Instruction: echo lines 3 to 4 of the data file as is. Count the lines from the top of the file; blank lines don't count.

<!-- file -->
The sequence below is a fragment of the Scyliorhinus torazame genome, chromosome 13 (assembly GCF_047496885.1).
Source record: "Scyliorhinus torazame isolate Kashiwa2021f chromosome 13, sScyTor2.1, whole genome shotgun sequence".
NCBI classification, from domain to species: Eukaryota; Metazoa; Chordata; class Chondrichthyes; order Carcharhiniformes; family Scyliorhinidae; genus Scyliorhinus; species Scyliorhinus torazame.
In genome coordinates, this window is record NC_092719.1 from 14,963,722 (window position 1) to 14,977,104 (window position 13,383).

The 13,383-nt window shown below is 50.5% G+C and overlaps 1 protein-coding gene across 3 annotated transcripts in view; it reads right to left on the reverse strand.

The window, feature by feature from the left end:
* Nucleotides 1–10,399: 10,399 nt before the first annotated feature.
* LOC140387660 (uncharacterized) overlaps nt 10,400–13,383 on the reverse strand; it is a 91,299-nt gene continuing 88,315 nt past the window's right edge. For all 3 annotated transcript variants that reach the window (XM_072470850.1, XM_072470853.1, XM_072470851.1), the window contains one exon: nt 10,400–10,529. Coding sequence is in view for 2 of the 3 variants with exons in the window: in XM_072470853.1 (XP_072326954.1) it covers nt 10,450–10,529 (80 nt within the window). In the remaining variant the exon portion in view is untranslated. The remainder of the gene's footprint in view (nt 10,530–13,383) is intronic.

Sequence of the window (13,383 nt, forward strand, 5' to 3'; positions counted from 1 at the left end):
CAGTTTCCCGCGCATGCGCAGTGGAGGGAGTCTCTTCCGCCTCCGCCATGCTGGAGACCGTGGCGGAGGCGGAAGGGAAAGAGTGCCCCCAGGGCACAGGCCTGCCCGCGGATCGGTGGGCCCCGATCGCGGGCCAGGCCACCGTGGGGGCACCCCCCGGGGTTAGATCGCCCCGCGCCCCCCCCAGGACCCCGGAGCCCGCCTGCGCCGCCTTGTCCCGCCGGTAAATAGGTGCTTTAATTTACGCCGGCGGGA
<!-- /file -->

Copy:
NCBI classification, from domain to species: Eukaryota; Metazoa; Chordata; class Chondrichthyes; order Carcharhiniformes; family Scyliorhinidae; genus Scyliorhinus; species Scyliorhinus torazame.
In genome coordinates, this window is record NC_092719.1 from 14,963,722 (window position 1) to 14,977,104 (window position 13,383).